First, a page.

Dr. Laolu Fayanju, the regional medical director at Oak Street Health, a primary care facility that specifically opens locations in underserved communities, also believes the FDA and CDC are taking the right steps. However, he is worried about the impact the J&J vaccine’s pause could have on vaccination efforts.

“When I did see it, I did feel it immediately -- this is probably not going to be helpful in our efforts to get more people vaccinated,” Fayanju said.

Oak Street has vaccinated hundreds of people since the rollout began, and Dr. Fayanju has spent time speaking with patients to address their questions and concerns.

Now, he’s focused on educating people about everything from signs and symptoms of vaccine side effects, the availability of the Moderna and Pfizer vaccines, and the benefits of getting vaccinated versus the risks.

“Truth is the elixir of fear. I think that it can cure fear and it can help lower and diminish people's fears. So we're going to always try to be forthright with our patients and tell them what's going on at Oak Street,” Fayanju said. “We know we will work with folks who are older and generally tend to come from communities of color. And we want to make sure that they know that we're on their side and we're looking out for them.”

Fayanju wants people who received the J&J vaccine to be aware of the symptoms associated with the rare clotting issue some people have experienced after getting that vaccine. The condition is called cerebral venous sinus thrombosis. Symptoms include:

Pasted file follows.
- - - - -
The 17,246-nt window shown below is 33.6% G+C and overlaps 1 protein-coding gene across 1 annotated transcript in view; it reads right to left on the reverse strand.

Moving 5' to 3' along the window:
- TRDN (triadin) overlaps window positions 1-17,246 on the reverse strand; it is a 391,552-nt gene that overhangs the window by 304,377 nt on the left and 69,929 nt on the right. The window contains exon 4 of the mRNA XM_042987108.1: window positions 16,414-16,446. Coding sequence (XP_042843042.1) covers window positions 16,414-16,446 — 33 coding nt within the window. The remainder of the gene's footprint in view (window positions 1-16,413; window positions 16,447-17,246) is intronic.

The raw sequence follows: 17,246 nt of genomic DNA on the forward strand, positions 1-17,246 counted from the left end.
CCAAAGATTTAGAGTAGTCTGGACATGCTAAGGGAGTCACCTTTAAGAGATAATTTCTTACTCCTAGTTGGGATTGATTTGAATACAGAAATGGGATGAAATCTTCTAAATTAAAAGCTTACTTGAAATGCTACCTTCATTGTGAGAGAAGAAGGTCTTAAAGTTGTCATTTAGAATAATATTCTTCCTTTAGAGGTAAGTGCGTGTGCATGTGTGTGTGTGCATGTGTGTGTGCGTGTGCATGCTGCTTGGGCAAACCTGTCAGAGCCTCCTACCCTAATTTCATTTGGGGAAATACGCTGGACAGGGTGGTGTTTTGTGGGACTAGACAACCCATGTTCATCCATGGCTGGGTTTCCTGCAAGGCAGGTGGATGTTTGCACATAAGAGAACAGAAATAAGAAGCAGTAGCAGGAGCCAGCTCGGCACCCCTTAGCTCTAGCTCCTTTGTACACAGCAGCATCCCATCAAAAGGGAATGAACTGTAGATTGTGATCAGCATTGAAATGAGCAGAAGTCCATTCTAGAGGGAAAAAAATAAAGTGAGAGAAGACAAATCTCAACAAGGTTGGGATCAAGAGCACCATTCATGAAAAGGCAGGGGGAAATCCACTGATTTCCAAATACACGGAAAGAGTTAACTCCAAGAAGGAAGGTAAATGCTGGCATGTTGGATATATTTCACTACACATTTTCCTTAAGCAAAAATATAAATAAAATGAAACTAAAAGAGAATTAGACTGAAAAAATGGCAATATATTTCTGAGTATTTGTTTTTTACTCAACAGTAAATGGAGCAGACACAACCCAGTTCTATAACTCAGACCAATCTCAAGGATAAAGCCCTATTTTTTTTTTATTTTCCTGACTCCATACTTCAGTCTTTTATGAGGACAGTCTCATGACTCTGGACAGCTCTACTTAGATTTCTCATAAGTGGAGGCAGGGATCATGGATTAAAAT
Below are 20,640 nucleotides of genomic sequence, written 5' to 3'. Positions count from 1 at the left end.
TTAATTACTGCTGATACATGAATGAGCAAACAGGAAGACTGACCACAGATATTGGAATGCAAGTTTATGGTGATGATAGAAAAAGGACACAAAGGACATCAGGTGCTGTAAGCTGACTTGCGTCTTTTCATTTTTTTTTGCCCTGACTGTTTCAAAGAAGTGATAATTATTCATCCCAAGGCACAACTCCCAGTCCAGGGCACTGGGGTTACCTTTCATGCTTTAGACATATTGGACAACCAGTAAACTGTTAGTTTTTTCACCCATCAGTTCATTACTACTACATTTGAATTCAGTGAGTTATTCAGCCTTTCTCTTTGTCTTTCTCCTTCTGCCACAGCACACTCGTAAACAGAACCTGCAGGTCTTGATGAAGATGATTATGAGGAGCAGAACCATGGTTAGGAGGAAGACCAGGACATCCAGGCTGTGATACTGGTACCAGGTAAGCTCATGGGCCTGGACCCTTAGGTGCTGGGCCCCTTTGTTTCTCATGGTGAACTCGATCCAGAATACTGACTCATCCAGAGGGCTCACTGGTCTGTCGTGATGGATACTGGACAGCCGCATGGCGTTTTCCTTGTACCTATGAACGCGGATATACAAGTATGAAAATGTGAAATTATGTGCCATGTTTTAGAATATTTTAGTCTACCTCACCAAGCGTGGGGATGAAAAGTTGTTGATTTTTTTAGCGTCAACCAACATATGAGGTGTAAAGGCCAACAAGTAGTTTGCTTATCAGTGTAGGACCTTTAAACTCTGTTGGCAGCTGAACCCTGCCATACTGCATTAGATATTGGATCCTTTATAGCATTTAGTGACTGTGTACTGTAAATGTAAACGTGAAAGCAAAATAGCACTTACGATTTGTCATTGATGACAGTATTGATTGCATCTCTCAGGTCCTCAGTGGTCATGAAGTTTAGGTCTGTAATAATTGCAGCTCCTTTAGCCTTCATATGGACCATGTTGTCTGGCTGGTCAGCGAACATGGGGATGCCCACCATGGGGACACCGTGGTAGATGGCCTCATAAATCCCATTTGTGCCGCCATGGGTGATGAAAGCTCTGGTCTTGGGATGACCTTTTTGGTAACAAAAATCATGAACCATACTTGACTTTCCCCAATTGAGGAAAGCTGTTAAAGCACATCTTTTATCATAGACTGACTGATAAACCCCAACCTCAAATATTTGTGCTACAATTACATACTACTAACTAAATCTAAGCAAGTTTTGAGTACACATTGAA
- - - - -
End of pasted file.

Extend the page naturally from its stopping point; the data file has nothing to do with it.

• Isolated intracranial hypertension syndrome (headache with or without vomiting, papilledema (swelling in the eye due to increased intracranial pressure and visual problems)
  • Focal syndrome (focal deficits, seizures, or both)
  • Encephalopathy (multifocal signs, mental status changes, stupor, or coma)

Church leaders are also doing their part to combat potential vaccine hesitancy.

Pastor Kyo Cummings of Ebenezer Assembly of Christ church said education is the path he’s chosen to take too. The church has helped people register for vaccinations.

“We are concerned about the community. We are concerned about people,” Cummings said.

In light of the J&J pause, he’s encouraging his congregation to do research, talk to their doctors, and consider the other options available.

“We also know the other two vaccines so far have not had issues with the blood clots. So let's remember that too, there's three vaccinations out there,” Cummings said. “See everything that you can find and make the best decision for you.”

Sydnor said the NAACP is partnering with AARP to organize a vaccine town hall later this month. She also said state health officials are working with Ohio’s NAACP conference to train NAACP members about vaccines so they can inform community members.

“Many of these conversations are happening at dinner tables at the beauty salon, barbershop, car wash in places where we eat and dine. And so we need to make sure we have more members of the community who have enough talking points to go out and say, well, here's where you should look if you're confused or you have concerns or have issues,” Sydnor said.

You can get information about how to sign up for vaccines at Oak Street Health here.

Jade Jarvis is a reporter at News 5 Cleveland. Follow her on Facebook, Twitter, and Instagram.